BMS’ Opdivo gets late-stage oesophageal cancer nod from FDA

The FDA has cleared two combination drug regimens based on Bristol-Myers Squibb’s PD-1 inhibitor Opdivo for previously-untreated advanced oesophageal cancer, encroaching on territory held by Merck & Co’s rival Keytruda.

The pair of new approvals are based on the results of the CheckMate-648 trial, and are for Opdivo (nivolumab) paired with chemotherapy or BMS’ CTLA4 inhibitor Yervoy (ipilimumab) as first-line therapy for advanced or metastatic oesophageal squamous cell carcinoma (ESCC) that can’t be treated with surgery.

In the phase 3 study – said the be the largest for any immunotherapy in ESCC – both regimens were shown to improve overall survival when compared to chemotherapy alone in these patients.

Opdivo is already FDA-approved as a second-line treatment for use after prior fluoropyridimine- and platinum-based chemotherapy in ESCC, as well as for post-surgery (adjuvant) treatment of patients with oesophageal and gastroesophageal junction (GEJ) cancer after pre-surgery (neoadjuvant) chemo.

The new approval puts BMS in contention with Keytruda (pembrolizumab) in the first-line advanced ESCC category, as Merck’s drug has been approved in combination with chemotherapy in both ESCC and GEJ cancers since March 2021, based on the results of the KEYNOTE-590 trial.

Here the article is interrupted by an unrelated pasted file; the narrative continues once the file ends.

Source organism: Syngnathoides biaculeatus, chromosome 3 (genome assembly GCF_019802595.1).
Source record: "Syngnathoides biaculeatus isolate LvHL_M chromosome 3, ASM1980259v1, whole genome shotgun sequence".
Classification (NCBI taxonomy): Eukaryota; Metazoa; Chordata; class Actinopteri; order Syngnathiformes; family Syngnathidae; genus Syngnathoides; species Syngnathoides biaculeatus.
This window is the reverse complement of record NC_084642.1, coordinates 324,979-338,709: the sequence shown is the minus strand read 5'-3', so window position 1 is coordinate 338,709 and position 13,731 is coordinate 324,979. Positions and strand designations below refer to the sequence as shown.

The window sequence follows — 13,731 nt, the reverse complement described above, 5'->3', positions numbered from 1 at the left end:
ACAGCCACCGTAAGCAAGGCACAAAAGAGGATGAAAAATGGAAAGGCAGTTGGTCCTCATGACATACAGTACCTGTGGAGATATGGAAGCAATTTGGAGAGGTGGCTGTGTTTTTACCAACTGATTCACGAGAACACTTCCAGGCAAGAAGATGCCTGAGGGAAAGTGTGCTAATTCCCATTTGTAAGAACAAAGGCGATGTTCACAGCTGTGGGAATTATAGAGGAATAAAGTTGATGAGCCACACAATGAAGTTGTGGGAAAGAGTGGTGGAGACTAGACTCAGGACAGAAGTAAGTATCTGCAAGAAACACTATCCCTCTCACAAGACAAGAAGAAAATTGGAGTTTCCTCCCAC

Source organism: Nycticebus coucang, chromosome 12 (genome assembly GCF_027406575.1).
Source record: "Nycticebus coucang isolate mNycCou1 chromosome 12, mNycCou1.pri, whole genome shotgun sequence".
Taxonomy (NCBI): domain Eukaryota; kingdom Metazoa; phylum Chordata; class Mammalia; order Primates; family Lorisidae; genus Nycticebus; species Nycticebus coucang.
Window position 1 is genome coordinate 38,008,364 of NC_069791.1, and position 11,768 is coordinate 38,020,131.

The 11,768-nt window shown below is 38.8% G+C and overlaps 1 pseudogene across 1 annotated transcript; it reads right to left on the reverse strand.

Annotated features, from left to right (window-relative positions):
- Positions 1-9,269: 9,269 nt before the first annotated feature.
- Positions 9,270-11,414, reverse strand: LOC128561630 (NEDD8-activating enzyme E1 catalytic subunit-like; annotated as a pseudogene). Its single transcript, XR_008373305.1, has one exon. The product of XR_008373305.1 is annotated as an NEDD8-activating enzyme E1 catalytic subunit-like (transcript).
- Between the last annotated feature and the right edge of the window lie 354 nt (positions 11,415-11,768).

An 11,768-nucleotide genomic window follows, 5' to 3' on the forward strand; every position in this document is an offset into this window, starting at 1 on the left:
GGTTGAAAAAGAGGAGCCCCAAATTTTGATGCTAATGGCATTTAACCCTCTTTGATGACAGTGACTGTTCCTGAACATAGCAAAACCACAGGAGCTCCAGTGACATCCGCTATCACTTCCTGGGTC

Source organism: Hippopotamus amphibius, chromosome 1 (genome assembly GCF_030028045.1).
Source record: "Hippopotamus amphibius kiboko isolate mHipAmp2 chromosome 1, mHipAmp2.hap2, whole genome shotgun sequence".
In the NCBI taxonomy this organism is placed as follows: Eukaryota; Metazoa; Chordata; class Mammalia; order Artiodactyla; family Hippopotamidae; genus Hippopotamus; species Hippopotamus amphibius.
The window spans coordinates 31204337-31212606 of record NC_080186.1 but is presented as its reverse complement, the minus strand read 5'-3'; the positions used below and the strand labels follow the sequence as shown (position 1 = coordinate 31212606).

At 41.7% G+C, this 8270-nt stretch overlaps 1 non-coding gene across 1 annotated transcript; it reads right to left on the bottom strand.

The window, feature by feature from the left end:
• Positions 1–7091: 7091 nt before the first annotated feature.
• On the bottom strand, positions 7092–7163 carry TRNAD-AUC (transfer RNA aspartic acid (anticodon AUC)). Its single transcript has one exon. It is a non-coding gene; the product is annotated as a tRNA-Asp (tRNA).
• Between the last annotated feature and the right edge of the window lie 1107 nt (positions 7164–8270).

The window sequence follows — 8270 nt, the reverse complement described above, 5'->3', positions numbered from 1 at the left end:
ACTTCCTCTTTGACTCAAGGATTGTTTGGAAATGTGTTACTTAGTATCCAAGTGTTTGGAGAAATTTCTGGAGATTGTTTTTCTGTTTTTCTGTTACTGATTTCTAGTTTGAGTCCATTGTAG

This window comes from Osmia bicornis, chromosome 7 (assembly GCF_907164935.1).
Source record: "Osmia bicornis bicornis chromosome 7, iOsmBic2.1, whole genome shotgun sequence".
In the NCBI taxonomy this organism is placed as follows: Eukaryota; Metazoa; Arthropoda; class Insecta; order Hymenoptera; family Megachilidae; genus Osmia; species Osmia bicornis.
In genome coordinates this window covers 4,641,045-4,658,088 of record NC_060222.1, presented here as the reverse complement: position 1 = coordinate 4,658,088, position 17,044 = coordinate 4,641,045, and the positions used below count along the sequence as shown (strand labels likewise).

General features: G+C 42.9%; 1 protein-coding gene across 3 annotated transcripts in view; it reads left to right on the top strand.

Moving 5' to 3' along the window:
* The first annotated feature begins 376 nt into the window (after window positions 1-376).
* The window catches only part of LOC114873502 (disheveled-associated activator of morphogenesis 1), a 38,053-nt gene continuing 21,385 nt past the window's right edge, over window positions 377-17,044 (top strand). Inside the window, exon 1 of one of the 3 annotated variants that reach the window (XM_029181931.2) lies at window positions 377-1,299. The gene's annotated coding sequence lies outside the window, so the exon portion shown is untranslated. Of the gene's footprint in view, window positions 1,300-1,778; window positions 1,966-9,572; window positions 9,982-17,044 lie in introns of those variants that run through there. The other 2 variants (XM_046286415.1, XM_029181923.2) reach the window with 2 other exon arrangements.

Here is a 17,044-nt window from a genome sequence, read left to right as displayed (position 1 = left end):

The broader indication means that Opdivo may find it a challenge to displace Keytruda, although having two different regimens available for BMS’ drug could unlock a niche in patients with unresectable tumours who may not be eligible for chemo.

That competition aside, the availability of both Keytruda and Opdivo regimens is a big step forward for metastatic ESCC patients and their oncologists who until the last few months had few treatment options other than chemotherapy.

For decades it has been practically impossible to improve on 12-month overall survival in these patients, but immunotherapies have unlocked some modest but clinically important improvements.

For Opdivo plus chemo, OS was 13.2 months versus 10.7 months for chemo alone, and 15.4 months versus 9.1 months in patients whose tumours expressed PD-L1 at a level of 1% of more.

For Opdivo plus Yervoy, OS came in at 12.8 months for the combination compared to 10.7 months with chemo, and 13.7 months and 9.1 months respectively for the PD-L1-positive group.

In the Keytruda study, the combination with chemo was associated with OS of 12.4 months compared to 9.8 months with chemo alone.

“Today brings welcome news for many advanced or metastatic oesophageal squamous cell carcinoma patients and oncologists,” said Jaffer Ajani of MD Anderson Cancer Centre, CheckMate-648’s lead US investigator.

“Unresectable advanced or metastatic oesophageal squamous cell carcinoma is a challenging disease, and there’s a need for additional treatment options that may extend survival in the first-line setting,” he added.

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